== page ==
I've found some E24 resistor values that match better: 750R, 1k5, 3k0
    6k0 can be made with two 3k0 in series or two 12k in parallel

    Excellent. I have been trying to figure out what sequence would be most available using discrete resistors.

    Maybe we just need to order two resistor values, 1k5 and 12k:

    R1 = two 1k5 in parallel = 750
    R2 = single 1k5 = 1,500
    R3 = two 1k5 in series = 3,000
    R4 = two 12k in parallel = 6,000
    R5 = single 12k = 12,000
    R6 = two 12k in series = 24,000

    We need to go lower, actually, because we want the 1mA source to pull the open resistor chain to maybe 3v. That would mean a series resistance of 3k. If R6 were 1k5, then the total resistance would be a little less than 3k, for 3V in the all-open state. 3V / 64 = 46mV per step, which is great.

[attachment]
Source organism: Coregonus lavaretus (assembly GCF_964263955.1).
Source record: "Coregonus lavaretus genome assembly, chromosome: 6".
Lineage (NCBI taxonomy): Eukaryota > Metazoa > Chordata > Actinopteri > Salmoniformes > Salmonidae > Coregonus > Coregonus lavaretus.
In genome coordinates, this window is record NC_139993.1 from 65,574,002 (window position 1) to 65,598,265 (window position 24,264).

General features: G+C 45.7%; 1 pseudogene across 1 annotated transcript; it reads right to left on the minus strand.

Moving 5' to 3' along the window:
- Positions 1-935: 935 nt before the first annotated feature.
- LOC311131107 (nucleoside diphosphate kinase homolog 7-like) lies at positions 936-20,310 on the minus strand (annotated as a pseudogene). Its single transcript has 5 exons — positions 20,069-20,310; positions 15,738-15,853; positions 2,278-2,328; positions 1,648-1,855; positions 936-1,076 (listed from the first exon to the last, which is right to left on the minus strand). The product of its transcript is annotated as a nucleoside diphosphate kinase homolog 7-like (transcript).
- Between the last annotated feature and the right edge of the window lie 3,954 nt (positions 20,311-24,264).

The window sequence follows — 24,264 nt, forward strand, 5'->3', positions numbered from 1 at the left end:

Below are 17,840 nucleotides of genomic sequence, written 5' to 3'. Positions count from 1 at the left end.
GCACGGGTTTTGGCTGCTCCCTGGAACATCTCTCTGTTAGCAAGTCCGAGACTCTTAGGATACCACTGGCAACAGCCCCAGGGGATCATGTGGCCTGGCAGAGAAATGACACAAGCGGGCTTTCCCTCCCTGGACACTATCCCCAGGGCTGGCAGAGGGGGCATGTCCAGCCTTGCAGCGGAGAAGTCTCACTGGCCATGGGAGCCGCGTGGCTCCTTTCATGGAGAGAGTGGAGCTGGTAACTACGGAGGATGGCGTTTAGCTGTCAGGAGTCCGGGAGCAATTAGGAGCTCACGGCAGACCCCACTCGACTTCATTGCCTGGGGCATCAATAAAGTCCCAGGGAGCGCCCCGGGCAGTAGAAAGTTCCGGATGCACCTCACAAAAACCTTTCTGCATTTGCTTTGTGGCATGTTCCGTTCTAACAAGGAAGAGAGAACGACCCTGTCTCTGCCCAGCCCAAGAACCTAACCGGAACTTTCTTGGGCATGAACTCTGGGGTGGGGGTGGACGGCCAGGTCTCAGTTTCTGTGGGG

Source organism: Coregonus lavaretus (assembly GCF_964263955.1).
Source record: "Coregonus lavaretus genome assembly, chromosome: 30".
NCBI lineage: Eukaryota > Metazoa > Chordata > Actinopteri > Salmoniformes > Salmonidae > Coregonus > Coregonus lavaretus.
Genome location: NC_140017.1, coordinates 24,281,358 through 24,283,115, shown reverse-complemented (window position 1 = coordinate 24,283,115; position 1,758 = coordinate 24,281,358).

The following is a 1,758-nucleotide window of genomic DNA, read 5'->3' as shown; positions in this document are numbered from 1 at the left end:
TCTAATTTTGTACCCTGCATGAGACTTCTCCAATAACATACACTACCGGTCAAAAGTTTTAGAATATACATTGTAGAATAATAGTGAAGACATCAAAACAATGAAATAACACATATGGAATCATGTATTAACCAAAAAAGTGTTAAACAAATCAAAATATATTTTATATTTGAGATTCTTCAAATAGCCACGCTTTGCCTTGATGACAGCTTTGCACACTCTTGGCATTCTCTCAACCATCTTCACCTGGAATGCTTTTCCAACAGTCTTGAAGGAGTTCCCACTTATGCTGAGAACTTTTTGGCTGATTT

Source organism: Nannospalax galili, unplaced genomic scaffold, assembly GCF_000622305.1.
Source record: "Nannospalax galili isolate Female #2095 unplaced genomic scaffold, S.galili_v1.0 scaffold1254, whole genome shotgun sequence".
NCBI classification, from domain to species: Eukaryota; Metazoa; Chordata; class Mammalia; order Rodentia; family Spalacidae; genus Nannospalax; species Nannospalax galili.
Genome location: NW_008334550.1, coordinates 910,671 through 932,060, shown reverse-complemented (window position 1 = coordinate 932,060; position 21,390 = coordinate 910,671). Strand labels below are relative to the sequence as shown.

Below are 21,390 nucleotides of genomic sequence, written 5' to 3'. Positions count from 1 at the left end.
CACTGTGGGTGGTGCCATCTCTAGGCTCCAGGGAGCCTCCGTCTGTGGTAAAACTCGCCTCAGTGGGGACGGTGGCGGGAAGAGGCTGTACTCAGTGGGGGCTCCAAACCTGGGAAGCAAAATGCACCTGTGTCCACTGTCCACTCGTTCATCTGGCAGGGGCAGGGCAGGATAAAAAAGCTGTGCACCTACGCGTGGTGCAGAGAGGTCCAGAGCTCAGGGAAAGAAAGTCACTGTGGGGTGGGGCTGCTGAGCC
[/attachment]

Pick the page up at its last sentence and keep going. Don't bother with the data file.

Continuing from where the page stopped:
I need to do some temperature tests to make sure that 1 milliamp that the pin delivers is sufficiently stable.

  • Cluso99Cluso99 Posts: 17,434

    @cgracey said:

    @ManAtWork said:
    Funny... :D

    I'd like to note that 1k, 2.2k 4.7k and so on is a bad choice for 1R 2R...
    I've found some E24 resistor values that match better: 750R, 1k5, 3k0
    6k0 can be made with two 3k0 in series or two 12k in parallel

    Excellent. I have been trying to figure out what sequence would be most available using discrete resistors.

    Maybe we just need to order two resistor values, 1k5 and 12k:

    R1 = two 1k5 in parallel = 750
    R2 = single 1k5 = 1,500
    R3 = two 1k5 in series = 3,000
    R4 = two 12k in parallel = 6,000